As a consequence, we believe that it is advisable for companies operating in the agricultural and food supply chain to review their existing T&Cs or orders or general conditions with the Italian suppliers of the products falling within the categories identified by Annex I of the TFEU, and to draft new template agreements which ensure the compliance of the provisions to the new applicable rules.
Sanctions in case of breach
In the event of a breach of the provisions of the Decree, Article 10 establishes financial penalties, the amount of which is to be calculated on the basis of a percentage of the turnover of the company in violation (3%/5% depending on nature of the violation).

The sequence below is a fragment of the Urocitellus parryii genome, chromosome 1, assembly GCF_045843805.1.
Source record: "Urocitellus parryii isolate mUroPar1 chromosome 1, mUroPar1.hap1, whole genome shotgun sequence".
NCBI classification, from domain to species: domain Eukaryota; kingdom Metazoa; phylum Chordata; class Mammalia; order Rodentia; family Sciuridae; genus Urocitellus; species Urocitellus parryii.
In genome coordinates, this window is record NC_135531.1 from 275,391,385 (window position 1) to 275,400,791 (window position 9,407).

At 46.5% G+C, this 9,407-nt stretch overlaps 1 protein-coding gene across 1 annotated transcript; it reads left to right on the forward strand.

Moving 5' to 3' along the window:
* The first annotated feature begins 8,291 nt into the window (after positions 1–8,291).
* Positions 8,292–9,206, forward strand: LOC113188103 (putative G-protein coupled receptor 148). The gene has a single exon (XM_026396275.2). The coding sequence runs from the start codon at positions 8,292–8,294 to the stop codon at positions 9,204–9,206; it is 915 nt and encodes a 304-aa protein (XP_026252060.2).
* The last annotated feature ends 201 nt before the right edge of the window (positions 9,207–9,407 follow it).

In the event of a repeated breach or multiple breaches, the penalties may be doubled or tripled, but may never exceed 10% of the company’s turnover.
To conclude, we highlight that even though the D. Lgs 198/2021 is not supposed to find application with reference to supply contracts concluded with suppliers not established in the national territory, suppliers established in the European Union shall be subjected to other states rules on unfair commercial practices deriving from the same EU Directive 2019/633.
As a consequence, companies should be well aware of this circumstance when negotiating with such suppliers, in order to avoid possible violations and be subjected to fines or sanctions.